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Governor Announces Maine Revenue Services Will Alert Tax Practitioners of Potential Need to Amend 2017 State Income Tax Returns
May 17, 2018
Legislature’s failure to pass conformity to federal tax code will require many Mainers to amend previously filed returns
For Immediate Release: Thursday, May 17, 2017
Contact: Julie Rabinowitz, Press Secretary, 207-287-2531
AUGUSTA – Governor Paul R. LePage is advising Mainers and businesses to pay attention to the new Tax Alert that is being issued this week by the State. Maine Revenue Services (MRS), a bureau of the Department of Administrative and Financial Services (DAFS), is issuing a tax alert because Maine taxpayers may need to amend their previously filed 2017 state income tax returns due to the failure of the Legislature to pass tax conformity.
Because the Maine Legislature failed to adopt Governor LePage’s Conformity and Family Tax Relief Act (CFTR), a proposal that would have conformed Maine’s income tax law to certain aspects of the new federal tax law, it is important that individual and business tax-filers understand how not conforming affects both previously filed taxes and future filings. Among the provisions included in the Governor’s bill were tax changes retroactive to 2017 included in the federal Tax Cuts and Jobs Act (TCJA) and the Bipartisan Budget Act.
“Today’s announcement from Maine Revenue Services was entirely avoidable,” stated Governor LePage. “Conformity proposals have historically received bipartisan support, due to the tax benefits they provide to Maine’s businesses and families. However, in more recent years, Maine Democrats have chosen to mirror the prior dysfunction of Congress on tax policy by using our administration’s proposals as a political bargaining chip. Shame on them for bringing Washington-style brinksmanship to Augusta.” MRS expects to issue formal guidance on both the specific tax items to which Maine failed to conform and the procedures that will be used to amend existing returns.
“For the last three months, our administration has been warning the Legislature of the consequences of not conforming to the new federal code,” added Governor LePage. “Their failure to act on my proposal has left Maine aligned to a federal tax code that no longer exists, placing an undue and preventable burden on both individuals and businesses.”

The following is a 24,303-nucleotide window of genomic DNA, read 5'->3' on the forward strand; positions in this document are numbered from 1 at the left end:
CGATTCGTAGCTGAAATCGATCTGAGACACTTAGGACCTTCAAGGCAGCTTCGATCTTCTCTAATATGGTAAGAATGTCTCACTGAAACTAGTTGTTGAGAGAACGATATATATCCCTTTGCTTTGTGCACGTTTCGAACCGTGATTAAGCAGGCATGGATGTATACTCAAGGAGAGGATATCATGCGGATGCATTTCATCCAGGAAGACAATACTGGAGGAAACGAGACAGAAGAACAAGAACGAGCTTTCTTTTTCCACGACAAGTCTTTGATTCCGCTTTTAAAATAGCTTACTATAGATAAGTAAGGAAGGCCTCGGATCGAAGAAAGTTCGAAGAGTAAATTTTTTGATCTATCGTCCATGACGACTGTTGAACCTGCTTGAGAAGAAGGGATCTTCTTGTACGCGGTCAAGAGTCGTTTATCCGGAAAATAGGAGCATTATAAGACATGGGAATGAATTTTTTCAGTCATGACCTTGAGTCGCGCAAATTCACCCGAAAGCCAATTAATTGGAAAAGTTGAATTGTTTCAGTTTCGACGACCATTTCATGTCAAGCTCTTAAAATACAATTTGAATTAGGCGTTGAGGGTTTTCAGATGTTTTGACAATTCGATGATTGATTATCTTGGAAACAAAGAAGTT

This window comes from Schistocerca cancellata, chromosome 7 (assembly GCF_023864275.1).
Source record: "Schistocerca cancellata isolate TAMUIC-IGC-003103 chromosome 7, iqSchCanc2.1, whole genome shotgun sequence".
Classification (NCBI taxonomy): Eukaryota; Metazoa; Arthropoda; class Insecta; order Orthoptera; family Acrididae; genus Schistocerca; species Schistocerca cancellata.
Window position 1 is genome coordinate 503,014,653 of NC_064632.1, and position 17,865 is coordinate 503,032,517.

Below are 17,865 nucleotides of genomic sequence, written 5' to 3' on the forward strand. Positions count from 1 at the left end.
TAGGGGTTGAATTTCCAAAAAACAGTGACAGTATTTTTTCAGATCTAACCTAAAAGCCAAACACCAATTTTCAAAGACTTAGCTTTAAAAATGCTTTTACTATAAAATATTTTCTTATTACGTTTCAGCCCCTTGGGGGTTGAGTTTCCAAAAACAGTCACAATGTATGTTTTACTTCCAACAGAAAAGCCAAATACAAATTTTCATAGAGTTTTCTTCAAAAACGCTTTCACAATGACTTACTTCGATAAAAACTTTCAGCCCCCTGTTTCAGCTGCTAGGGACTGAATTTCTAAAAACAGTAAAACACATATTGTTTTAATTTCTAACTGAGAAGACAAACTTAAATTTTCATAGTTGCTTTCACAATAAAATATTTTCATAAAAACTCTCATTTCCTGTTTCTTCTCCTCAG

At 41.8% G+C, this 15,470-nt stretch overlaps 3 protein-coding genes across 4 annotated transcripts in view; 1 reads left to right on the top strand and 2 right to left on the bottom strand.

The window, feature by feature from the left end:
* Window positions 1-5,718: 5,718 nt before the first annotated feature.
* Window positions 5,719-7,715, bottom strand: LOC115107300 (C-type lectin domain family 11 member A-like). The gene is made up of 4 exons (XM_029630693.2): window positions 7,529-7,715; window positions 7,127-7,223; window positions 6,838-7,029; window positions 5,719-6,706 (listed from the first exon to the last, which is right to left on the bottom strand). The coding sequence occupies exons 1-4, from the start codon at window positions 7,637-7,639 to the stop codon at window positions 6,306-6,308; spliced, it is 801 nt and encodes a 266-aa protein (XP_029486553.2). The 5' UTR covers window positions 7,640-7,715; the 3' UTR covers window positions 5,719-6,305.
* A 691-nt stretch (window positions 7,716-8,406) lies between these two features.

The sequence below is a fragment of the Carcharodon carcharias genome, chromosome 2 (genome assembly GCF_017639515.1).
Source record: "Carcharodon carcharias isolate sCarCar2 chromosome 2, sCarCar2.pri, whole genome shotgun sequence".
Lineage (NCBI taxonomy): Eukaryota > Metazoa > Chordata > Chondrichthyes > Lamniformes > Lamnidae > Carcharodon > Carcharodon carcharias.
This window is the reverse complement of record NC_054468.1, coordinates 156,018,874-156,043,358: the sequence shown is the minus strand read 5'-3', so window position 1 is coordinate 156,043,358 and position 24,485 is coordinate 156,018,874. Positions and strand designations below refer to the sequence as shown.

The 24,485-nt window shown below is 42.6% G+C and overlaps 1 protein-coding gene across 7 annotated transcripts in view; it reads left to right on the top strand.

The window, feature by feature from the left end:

With the Legislature choosing to adjourn without acting on the CFTR, Maine’s tax code remains conformed to the Internal Revenue Code of 1986 as amended through December 31, 2016. For years 2017, 2018 and the foreseeable future, Maine no longer fully conforms to federal tax policy.
The lack of conformity also prevents the State from collecting its share of revenue from multinational corporations that are repatriating foreign income as a result of the TCJA; the State’s share is expected to total approximately $31 million.
While today’s announcement is the first readily identifiable consequence of the Legislature’s inaction and lack of leadership, in the coming months MRS will be working to develop the forms and applications necessary to independently administer portions of the federal code that no longer exist. DAFS estimates this work will require the hiring of 26 additional state employees and additional costs of $6 million.
- December 22, 2017 – Congress passes and President Donald J. Trump signs the TCJA, the first major reform to the federal tax code since 1986.
- January 29, 2018 – Income tax filing season begins.
- January 31, 2018 – Governor LePage announces the State of Maine will consider conformity options, provided support exists among legislative leadership to continue Maine’s conformity to the federal Code.
- February 1, 2018 – DAFS presents a preliminary report on the impacts of the TCJA on Maine to the Joint Standing Committee on Appropriations and Financial Affairs (AFA) and the Joint Standing Committee on Taxation (Tax).
- March 1, 2018 – DAFS Commissioner Alec Porteous announces plans to submit legislation that will continue to conform Maine’s income tax law to federal tax law to a joint meeting of the AFA and Tax Committees.
- March 15, 2018 – Public hearing and work session held.
- March 19, 2018 – Work session held.
- March 22, 2018 – Work session held.
- March 26-28, 2018 – Work sessions held.
- April 4-5, 2018 – Work sessions held.
- April 5, 2018 – Tax Committee votes.
- April 17, 2018 – CFTR Reported out of Tax Committee; income tax filing season concludes.
- April 19, 2018 – Statutory adjournment date for Second Regular Session of 128th Legislature.
- May 2, 2018 – CFTR Carried over to any Special Session of the 128th Legislature.
- May 17, 2018 – MRS informs tax practitioners and taxpayers of possible requirement to amend 2017 Maine income tax returns.